December 4, 2014
Depression is a serious medical illness with mood, cognitive, and physical symptoms. Depression is associated with higher rates of chronic disease, increased health care utilization, and impaired functioning. Rates of treatment remain low, and the treatment received is often inadequate.
A new NCHS report examines both depression and depressive symptom severity in the past 2 weeks from a symptom-based questionnaire, by demographic characteristics, functioning difficulties, and recent contact with a mental health professional. Severity is categorized as severe, moderate, mild, or no depressive symptoms. Current depression is defined as severe or moderate symptoms; no depression is defined as mild or no symptoms.
Key Findings from the Report:
- During 2009–2012, 7.6% of Americans aged 12 and over had depression (moderate or severe depressive symptoms in the past 2 weeks). Depression was more prevalent among females and persons aged 40–59.
- About 3% of Americans aged 12 and over had severe depressive symptoms, while almost 78% had no symptoms.
- Persons living below the poverty level were nearly 2½ times more likely to have depression than those at or above the poverty level.
- Almost 43% of persons with severe depressive symptoms reported serious difficulties in work, home, and social activities.
- Of those with severe symptoms, 35% reported having contact with a mental health professional in the past year.
October 24, 2011
Surprisingly, only a third of the people with severe psychological symptoms actually take antidepressant medication. Despite this fact, antidepressants are still the third most commonly prescribed drug taken by Americans of all ages. From 2005-2008, cholesterol-lowering drugs and analgesics, also known as painkillers, were the top two most prescribed drugs, with antidepressants following closely behind. A recent report on Antidepressant use in persons 12 and older: United States, 2005-2008 found that 11% of Americans 12 and over take antidepressants, of these people, over half have taken them for two or more years.
Non-Hispanic whites are more likely to take antidepressant medication than people of other races, although there was no difference in the usage of these types of medication based on income. Women were also more likely to take medication for severe depressive symptoms, about 40%. Many people take more than one antidepressant, although this study did not provide any data on how many medications taken per person.
Seeing a mental health professional is critical in tracking depression; the more drugs prescribed to a person, the more likely it is that they have seen a mental health professional in the past year. However, less than one third of persons taking just one antidepressant have seen a mental health professional in the past year. The data found in this study brings about many questions. How many people out there are in need of medication, yet refuse, or are unable, to get help? What are the long term effects of taking antidepressants in teenagers? And perhaps most importantly, why are there so many people taking antidepressants?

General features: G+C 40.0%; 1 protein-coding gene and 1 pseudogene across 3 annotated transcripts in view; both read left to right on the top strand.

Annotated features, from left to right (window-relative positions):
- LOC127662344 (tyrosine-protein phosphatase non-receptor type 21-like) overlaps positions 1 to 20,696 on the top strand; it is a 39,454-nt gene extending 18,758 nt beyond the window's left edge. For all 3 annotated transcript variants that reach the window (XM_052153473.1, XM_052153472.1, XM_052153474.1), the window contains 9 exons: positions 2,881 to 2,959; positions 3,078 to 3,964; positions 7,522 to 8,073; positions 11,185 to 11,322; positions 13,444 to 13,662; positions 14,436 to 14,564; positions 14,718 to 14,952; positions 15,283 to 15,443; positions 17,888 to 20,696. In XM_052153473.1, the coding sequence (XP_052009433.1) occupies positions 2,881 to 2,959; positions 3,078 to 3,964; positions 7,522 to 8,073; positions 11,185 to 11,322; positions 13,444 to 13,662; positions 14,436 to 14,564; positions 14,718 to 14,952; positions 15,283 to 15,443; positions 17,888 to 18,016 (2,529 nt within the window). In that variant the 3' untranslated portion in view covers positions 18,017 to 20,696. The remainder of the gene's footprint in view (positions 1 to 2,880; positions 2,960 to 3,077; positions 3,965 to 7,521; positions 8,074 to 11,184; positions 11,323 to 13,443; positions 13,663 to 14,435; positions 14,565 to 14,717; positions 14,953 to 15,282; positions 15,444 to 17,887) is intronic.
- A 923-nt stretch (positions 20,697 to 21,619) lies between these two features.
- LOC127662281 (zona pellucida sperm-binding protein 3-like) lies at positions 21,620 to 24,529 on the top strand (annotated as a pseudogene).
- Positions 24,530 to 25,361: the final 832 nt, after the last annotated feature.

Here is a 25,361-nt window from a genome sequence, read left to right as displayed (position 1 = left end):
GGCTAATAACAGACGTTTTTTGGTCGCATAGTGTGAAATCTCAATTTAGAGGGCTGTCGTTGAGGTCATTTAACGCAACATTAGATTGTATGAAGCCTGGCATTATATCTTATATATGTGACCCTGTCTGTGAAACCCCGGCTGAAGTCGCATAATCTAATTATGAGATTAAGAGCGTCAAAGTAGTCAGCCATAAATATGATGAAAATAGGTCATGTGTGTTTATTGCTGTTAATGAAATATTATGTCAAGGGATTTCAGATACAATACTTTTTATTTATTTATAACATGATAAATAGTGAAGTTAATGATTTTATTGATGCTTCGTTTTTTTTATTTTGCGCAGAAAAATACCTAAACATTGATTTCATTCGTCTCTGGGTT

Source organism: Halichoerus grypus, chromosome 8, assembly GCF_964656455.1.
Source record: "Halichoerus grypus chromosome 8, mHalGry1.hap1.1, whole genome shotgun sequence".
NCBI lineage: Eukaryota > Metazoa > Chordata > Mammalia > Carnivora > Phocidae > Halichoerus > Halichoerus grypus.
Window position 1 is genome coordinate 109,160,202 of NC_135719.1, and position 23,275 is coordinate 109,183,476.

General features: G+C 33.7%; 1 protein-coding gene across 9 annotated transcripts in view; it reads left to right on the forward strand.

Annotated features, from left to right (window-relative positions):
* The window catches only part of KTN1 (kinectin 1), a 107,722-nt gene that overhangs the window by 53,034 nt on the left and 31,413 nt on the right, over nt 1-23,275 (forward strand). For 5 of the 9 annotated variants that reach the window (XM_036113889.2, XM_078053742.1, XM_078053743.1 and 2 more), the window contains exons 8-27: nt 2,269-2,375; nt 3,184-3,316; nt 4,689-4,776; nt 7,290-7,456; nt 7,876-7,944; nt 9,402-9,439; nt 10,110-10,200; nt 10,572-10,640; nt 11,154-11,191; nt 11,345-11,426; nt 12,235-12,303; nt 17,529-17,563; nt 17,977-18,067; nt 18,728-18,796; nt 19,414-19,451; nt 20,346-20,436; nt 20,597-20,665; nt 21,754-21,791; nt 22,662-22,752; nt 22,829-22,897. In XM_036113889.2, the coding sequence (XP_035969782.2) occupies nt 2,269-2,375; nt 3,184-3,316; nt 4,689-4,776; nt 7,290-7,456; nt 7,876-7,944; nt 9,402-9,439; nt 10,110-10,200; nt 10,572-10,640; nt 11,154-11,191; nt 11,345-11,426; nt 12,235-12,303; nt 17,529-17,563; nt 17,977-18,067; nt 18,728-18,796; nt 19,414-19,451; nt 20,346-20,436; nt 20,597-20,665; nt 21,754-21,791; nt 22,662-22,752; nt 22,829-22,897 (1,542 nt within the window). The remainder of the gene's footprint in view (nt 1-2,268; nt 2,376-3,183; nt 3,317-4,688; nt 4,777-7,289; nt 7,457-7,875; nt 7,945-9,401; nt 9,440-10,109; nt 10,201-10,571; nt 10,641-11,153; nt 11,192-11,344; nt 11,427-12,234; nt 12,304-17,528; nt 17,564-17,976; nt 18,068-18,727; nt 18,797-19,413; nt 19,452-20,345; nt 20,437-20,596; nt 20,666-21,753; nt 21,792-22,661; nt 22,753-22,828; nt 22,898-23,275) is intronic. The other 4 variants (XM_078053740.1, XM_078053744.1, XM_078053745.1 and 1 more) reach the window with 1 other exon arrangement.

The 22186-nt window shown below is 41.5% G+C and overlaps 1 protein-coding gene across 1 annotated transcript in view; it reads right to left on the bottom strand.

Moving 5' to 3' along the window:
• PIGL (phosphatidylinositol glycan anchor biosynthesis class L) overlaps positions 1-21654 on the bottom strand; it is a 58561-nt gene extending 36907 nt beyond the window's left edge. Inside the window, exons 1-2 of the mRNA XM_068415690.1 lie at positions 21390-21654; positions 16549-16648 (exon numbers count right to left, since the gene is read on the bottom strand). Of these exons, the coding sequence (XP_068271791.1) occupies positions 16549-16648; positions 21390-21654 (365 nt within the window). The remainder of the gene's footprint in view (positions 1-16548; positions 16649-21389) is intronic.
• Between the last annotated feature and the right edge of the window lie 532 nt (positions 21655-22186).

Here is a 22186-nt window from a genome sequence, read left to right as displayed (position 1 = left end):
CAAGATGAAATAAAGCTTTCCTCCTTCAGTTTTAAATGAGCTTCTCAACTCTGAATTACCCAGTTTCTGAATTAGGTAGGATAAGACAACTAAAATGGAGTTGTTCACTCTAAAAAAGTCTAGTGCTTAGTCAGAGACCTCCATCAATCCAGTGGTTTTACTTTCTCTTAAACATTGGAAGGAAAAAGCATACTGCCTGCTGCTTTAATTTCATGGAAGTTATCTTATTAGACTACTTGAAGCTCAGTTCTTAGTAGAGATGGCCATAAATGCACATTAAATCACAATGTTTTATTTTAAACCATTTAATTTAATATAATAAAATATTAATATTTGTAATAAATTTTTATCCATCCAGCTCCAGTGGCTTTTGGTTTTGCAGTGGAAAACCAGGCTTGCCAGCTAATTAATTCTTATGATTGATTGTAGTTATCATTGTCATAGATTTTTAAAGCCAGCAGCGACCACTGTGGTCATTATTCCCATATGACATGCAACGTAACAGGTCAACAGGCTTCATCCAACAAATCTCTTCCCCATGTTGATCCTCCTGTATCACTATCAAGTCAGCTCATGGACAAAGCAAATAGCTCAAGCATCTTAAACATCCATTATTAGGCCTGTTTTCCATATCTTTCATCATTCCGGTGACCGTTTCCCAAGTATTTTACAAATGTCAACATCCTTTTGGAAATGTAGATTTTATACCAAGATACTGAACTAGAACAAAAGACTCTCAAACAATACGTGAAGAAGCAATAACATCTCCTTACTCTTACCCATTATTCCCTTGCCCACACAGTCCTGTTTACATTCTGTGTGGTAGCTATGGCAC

To view the full report please visit:
Medical News Today uses data from survey-
ABC Action News Report-
April 21, 2010
Data from the National Health and Nutrition Examination Surveys (2005-2008) has found that adults ages 20 and over with depression were more likely to be cigarette smokers than those without depression. This key finding is the focus of a new report from NCHS, “Depression and Smoking in the U.S. Household Population Aged 20 and Over, 2005-2008.” This report also found the following:
- Women with depression had smoking rates similar to men with depression, while women without depression smoked less than men.
- Over one-half of men with depression ages 40–54 were current smokers compared with 26 percent of men without depression of the same age.
- Among women ages 40–54, of those with depression, 43 percent were smokers compared with 22 percent of those without depression.
- Among adult smokers, those with depression smoked more heavily than those without depression. They were more likely to smoke their first cigarette within 5 minutes of awakening and to smoke more than one pack of cigarettes per day.
- Adults with depression were less likely to quit smoking than those without depression.
The graph below shows the percentage of adult smokers with depression from 2005-2008:
For more, visit: http://www.cdc.gov/nchs/data/databriefs/db34.pdf
January 20, 2010
Depression is a common and debilitating illness. According to the American Psychiatric Association, depression is characterized by changes in mood, self-attitude, cognitive functioning, sleep, appetite, and energy level. Here’s some facts about depression in the U.S. you may not know:
- More than 1 in 20 Americans age 12 and over have depression.
- More than 1 in 7 poor Americans have depression.
- Rates of depression were higher in 40-59 year olds, women, and non-Hispanic black persons than in other demographic groups (see the chart below).
For more information, please visit the NCHS FastStats page on depression at http://www.cdc.gov/nchs/fastats/depression.htm, or visit http://www.cdc.gov/nchs/data/databriefs/db07.pdf.